So let's use the formula given in Wikipedia and apply it at different moments of our trajectory (ie: at the begining, at the maximum height and at the end of the trajectory).

## Maths solutions

Remember (Vox, Voy) =  (Vo * cos $\theta$ , Vo * sin $\theta$ ).

### First case: going up


// If we are going upward
// we will use a direct parabolic trajectory
// and reach the highest point
if (target.y - origin.y > 1.0f)
{
vertVelocity = Mathf.Sqrt(2.0f * gravity * height);
time = vertVelocity / gravity;
horzVelocity = dist / time;
}



At the maximum height: we can calculate the vertical initial velocity with the formula for the maximum height found on Wikipedia because we know the maximum height for this case: At the end of the trajectory: we need to calculate the time it should take with the following formula divided by 2 because we only do one half of the trajectory: At the end of the trajectory: finally we can determine the horizontal initial velocity with: ### Second case: going down


// If we are going downward
// we will use a direct parabolic trajectory
// with no vertical velocity
else if (target.y - origin.y < -1.0f)
{
vertVelocity = 0.0f;
time = Mathf.Sqrt(2 * height / gravity);
horzVelocity = dist / time;
}



Same problem with verical velocity equals to zero! Yes we wont go up before going down because we are in our second simplified case.

We also need to change the time formula because Voy is equal to zero.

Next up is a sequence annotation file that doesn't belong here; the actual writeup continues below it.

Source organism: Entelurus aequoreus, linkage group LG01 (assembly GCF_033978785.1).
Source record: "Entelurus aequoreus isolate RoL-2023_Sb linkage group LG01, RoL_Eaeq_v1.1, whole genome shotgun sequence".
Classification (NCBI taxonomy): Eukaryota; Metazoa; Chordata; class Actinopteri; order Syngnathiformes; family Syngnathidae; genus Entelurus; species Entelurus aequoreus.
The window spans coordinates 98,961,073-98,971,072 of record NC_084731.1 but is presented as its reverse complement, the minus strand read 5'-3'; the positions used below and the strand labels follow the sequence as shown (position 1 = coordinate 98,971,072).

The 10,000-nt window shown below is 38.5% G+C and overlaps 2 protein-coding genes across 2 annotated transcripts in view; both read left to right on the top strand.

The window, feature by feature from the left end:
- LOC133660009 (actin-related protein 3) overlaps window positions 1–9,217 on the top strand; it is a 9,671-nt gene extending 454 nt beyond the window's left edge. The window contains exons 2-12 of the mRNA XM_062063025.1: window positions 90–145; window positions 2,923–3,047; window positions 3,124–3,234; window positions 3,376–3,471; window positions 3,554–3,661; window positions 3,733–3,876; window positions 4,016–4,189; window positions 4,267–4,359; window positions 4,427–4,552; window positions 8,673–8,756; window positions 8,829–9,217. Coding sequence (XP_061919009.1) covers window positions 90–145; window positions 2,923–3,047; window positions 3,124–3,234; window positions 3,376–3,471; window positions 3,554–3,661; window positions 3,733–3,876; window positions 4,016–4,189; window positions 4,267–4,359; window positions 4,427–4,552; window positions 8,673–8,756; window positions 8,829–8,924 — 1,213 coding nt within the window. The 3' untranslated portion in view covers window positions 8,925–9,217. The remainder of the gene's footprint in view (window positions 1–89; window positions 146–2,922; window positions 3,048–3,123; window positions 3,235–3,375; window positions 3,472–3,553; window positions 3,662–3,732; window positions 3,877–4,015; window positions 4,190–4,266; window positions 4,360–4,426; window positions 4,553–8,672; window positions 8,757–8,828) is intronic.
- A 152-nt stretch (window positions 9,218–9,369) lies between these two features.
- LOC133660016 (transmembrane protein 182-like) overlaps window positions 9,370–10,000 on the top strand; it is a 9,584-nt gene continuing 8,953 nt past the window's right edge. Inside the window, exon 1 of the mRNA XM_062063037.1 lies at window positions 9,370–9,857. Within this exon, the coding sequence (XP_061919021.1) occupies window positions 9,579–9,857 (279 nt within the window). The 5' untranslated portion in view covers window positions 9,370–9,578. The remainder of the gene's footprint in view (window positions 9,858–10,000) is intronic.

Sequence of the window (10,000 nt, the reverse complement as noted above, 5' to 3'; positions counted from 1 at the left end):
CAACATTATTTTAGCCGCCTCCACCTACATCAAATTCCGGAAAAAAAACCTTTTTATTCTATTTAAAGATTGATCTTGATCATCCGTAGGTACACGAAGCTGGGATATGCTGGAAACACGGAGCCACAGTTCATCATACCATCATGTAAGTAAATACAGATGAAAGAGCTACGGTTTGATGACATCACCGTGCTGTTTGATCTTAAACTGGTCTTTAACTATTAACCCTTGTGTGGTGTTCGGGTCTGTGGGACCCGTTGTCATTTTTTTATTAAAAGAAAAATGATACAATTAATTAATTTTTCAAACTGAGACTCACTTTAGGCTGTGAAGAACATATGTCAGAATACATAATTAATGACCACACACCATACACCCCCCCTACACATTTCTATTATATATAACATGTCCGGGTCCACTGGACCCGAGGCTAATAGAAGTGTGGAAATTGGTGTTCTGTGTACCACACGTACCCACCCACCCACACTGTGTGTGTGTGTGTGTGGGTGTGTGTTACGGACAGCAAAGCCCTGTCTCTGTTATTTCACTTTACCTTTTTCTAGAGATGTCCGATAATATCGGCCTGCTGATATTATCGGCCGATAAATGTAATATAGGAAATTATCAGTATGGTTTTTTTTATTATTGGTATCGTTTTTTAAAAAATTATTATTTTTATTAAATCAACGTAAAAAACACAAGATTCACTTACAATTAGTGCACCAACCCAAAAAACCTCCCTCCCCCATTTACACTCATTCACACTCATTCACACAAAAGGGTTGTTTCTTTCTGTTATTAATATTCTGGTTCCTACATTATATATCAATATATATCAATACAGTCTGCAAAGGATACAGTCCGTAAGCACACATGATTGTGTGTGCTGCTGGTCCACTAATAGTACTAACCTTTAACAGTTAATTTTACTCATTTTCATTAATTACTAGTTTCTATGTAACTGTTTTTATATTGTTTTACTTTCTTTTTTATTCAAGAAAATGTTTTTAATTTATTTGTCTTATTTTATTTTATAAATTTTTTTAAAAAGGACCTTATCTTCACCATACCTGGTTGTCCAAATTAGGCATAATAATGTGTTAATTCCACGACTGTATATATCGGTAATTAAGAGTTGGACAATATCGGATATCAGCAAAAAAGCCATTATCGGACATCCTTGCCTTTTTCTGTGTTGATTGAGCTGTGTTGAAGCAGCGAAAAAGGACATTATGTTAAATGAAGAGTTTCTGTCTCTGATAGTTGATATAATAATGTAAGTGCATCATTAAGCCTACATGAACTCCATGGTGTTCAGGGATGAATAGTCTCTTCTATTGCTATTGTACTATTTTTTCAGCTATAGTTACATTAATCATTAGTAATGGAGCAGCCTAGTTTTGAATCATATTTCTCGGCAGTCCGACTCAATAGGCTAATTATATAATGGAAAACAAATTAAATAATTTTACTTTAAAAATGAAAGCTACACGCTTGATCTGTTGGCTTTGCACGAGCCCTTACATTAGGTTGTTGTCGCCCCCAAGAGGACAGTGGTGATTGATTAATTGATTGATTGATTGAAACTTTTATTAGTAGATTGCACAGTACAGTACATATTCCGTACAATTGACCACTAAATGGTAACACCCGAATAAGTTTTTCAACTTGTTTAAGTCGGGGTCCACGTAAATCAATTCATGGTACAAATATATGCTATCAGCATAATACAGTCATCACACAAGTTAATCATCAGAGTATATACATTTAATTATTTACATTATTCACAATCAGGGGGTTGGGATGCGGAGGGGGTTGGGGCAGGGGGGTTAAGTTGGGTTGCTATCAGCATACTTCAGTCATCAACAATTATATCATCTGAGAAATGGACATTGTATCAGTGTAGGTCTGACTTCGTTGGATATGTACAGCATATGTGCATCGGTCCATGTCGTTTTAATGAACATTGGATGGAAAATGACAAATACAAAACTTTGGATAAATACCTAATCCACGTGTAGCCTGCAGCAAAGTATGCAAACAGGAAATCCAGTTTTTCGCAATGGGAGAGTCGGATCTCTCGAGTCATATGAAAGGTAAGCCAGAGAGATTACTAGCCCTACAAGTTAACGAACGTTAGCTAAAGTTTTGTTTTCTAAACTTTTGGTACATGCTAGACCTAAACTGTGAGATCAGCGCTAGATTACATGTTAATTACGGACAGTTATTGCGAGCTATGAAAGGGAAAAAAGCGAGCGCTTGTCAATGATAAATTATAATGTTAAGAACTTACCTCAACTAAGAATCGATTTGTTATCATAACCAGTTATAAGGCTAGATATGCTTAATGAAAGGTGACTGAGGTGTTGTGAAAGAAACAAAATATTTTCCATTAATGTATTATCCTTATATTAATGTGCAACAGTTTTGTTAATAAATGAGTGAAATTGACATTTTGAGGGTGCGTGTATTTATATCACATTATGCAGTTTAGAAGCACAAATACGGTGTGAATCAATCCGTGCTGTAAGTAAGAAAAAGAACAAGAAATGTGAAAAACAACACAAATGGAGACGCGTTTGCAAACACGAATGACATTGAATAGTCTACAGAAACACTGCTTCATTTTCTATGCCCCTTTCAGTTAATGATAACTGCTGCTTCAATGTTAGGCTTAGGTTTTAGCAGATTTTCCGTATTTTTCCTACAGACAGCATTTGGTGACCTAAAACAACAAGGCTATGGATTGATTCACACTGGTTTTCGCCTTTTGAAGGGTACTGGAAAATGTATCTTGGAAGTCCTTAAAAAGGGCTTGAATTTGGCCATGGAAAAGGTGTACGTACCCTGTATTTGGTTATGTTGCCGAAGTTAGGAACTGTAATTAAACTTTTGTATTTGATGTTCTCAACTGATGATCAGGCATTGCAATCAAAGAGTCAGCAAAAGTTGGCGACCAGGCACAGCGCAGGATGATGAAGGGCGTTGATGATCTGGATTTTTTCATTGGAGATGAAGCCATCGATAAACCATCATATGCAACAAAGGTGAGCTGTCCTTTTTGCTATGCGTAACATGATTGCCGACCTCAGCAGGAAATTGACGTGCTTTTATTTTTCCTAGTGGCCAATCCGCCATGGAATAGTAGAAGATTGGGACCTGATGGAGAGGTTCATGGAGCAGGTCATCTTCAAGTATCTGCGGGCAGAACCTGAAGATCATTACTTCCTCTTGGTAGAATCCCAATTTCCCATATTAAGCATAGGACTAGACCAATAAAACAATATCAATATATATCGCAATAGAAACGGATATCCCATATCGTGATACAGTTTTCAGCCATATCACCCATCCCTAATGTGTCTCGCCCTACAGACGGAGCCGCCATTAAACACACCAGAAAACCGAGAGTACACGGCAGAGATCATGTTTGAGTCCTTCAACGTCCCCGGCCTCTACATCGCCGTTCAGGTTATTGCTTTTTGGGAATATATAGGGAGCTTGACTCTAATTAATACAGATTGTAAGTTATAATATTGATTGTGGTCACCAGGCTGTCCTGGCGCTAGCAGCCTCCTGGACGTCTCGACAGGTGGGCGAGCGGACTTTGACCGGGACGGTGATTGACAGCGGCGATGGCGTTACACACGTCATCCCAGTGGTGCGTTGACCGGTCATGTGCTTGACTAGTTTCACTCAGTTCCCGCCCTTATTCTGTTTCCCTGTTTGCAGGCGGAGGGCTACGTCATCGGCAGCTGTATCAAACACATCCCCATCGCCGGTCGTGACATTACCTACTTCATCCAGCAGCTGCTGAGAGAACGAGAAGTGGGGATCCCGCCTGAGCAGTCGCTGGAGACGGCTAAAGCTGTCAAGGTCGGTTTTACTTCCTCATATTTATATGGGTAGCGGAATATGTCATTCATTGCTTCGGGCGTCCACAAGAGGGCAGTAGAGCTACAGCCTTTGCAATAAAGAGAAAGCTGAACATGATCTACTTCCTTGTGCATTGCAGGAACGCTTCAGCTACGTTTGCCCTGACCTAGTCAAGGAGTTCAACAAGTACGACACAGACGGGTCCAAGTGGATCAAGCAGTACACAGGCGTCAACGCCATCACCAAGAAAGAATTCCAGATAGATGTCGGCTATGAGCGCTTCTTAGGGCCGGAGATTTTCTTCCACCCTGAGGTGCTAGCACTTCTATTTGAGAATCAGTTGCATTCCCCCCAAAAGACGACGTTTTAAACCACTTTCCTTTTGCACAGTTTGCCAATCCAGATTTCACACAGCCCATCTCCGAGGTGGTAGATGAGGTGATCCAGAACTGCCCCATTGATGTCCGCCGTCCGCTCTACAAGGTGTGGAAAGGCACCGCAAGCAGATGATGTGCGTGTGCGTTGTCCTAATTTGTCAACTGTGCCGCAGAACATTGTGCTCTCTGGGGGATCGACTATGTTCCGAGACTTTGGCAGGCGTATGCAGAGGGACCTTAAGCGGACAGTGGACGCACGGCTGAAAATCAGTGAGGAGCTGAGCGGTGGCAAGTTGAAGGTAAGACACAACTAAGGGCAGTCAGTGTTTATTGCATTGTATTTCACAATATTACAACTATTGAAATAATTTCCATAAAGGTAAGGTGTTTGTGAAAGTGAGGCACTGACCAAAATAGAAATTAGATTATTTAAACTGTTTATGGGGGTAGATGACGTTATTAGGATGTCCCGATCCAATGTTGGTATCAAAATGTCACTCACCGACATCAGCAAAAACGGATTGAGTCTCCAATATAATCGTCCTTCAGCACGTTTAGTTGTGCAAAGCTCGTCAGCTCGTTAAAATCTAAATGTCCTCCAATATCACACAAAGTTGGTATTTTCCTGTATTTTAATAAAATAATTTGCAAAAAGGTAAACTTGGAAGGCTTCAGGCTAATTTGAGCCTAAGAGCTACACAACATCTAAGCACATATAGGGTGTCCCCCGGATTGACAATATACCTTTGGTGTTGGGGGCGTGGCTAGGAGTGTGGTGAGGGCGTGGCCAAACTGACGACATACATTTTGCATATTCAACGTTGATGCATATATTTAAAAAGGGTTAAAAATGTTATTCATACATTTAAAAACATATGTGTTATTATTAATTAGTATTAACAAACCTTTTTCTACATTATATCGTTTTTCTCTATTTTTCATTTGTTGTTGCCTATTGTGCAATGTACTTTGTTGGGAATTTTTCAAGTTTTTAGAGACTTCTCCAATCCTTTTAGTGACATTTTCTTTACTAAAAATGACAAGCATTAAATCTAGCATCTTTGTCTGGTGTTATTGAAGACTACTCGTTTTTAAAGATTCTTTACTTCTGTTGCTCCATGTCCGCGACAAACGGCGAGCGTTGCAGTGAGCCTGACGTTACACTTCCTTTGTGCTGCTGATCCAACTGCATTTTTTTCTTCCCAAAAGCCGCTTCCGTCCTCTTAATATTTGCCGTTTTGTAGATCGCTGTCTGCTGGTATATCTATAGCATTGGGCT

At the end of the trajectory: let's take the y formula and say y = -h because we want to know how long it will take to go from the top to -h with Voy equals to zero. ### Third case: full parabolic trajectory


// Else we will follow a full parabolic trajectory
// and determine the height of the jump
// depending on the distance between the 2 points
else
{
height = dist / 4;
vertVelocity = Mathf.Sqrt(2.0f * gravity * height);
time = 2 * vertVelocity / gravity;
horzVelocity = dist / time;
}



This time we have one missing parameter we need to set: the height of the trajectory.

This is because we are at the same height of our target and so it will be zero and thus not a parabolic trajectory.
So let's set the height to a fourth of the distance, but we can choose what we want here.

The intial vertical velocity is still the same one we used in the first case. The time is the double because will do a full parabolic trajectory this time. And the horizontal initial velocity is the also the same.

## Final code